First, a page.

Concussion Facts

Fast Facts

A concussion is a brain injury and all are serious.
Most concussions occur without loss of consciousness.
Recognition and proper response to concussions when they first occur can help prevent further injury or even death.
 
Concussion Resources

Concussion Resources

CDC

US Youth Soccer

Alaska Youth Soccer

 

If you think your athlete

may have a concussion…

don't assess it yourself

Take him/her out of play

and seek the advice of a health care professional

How Can I Recognize a Possible Concussion?

To help recognize a concussion, you should watch for the following two things among your athletes:

  • Forceful bump/ blow/ jolt to head/ body results in rapid movement of the head.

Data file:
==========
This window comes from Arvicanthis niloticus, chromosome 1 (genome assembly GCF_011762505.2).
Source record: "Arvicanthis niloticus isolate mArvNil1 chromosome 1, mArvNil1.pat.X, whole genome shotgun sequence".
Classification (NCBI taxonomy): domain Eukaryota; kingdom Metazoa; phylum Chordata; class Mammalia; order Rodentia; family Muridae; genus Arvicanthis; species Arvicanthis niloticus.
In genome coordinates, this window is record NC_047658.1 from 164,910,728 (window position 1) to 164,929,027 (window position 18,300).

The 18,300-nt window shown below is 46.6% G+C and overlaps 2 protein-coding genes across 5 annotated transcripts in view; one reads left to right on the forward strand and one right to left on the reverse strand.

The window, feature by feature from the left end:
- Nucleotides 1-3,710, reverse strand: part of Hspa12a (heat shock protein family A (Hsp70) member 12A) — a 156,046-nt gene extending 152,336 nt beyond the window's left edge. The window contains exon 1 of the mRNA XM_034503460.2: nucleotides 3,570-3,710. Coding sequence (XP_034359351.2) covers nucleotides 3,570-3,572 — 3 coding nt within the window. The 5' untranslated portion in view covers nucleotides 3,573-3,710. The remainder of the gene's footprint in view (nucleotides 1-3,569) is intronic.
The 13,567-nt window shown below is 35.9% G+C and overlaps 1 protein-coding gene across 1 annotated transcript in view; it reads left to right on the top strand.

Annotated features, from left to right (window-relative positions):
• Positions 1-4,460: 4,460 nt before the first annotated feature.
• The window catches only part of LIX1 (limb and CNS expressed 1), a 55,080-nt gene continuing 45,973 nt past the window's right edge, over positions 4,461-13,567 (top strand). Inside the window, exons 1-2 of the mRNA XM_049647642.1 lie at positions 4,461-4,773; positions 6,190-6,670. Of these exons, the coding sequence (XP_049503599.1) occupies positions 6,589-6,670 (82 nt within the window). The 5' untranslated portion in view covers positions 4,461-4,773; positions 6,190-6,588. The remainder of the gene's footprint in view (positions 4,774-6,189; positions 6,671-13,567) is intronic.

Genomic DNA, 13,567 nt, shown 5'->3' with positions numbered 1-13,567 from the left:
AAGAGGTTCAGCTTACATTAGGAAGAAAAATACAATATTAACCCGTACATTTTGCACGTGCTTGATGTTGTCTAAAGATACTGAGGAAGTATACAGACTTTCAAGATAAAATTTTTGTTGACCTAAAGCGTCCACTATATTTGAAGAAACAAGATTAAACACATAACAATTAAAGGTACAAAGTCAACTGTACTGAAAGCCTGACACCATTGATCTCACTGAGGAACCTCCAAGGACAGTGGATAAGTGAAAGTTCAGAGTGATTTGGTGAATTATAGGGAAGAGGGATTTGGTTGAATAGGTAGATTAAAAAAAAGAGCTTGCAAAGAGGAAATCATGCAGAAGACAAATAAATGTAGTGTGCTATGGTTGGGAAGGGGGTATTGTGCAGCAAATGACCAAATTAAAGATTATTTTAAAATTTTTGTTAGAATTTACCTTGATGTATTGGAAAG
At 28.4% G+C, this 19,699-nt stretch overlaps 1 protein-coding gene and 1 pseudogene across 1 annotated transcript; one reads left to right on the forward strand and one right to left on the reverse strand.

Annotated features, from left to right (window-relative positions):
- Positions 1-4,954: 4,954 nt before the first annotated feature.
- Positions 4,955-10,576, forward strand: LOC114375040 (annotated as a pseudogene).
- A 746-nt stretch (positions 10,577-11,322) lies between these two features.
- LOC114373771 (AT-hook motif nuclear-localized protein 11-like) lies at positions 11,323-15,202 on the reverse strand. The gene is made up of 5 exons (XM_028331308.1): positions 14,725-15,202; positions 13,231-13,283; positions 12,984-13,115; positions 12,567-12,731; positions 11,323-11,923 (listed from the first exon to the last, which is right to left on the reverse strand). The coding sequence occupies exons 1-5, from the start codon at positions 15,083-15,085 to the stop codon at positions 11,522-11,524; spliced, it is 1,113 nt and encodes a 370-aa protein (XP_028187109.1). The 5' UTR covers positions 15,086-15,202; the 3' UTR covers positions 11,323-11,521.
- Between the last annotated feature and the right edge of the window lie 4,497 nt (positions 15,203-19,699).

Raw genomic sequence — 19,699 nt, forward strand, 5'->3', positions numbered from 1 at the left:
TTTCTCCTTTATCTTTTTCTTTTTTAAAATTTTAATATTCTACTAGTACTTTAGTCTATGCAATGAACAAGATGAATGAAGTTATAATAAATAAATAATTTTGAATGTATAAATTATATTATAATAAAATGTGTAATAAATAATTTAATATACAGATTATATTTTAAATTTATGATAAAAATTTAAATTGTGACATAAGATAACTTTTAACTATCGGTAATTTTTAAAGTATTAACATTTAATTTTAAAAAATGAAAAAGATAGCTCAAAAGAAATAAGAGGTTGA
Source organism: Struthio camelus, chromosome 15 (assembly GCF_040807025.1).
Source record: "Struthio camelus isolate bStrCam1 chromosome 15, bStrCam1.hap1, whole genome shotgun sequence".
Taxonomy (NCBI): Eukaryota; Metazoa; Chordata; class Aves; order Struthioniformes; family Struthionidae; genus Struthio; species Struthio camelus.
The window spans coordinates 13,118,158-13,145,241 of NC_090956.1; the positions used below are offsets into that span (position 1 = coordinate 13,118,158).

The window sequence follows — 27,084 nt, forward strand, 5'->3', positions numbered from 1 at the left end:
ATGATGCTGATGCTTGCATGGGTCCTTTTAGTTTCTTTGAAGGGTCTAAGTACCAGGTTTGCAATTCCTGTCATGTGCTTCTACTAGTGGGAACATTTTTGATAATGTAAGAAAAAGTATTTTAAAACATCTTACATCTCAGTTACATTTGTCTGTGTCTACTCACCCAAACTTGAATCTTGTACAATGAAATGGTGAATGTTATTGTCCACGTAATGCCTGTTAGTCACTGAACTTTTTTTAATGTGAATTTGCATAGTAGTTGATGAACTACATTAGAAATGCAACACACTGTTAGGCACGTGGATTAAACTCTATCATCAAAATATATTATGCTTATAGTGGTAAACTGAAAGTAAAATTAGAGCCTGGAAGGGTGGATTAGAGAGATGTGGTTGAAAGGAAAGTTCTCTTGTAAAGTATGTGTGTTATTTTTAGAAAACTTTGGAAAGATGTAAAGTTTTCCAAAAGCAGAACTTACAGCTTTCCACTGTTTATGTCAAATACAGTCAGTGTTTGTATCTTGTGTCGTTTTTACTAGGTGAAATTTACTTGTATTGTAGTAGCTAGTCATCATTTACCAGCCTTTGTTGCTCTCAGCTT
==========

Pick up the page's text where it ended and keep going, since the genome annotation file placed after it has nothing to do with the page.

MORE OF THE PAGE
AND

  • Any change in the athlete's behavior, thinking, or physical functioning.

Athletes who experience any of the signs and symptoms listed below after a bump, blow, or jolt to the head or body should be kept out of play the day of the injury and until a health care professional, experienced in evaluating for concussion, says they are symptom-free and it's OK to return to play.

Signs & Symptoms

Concussions Can Affect Kids and Teens in the Classroom

Photo: Sarah

As an A-student and star soccer player, Sarah is accustomed to hard work. However, after she sustained a concussion during a varsity soccer game, her freshman year in high school she found herself taking on a new challenge.

Read more of Sarah's Story Adobe PDF file

Keeping Quiet
 

What You Can Not See

Remember, you can't see a concussion and some athletes may not experience and/or report symptoms until hours or days after the injury. Most people with a concussion will recover quickly and fully. But for some people, signs and symptoms of concussion can last for days, weeks, or longer.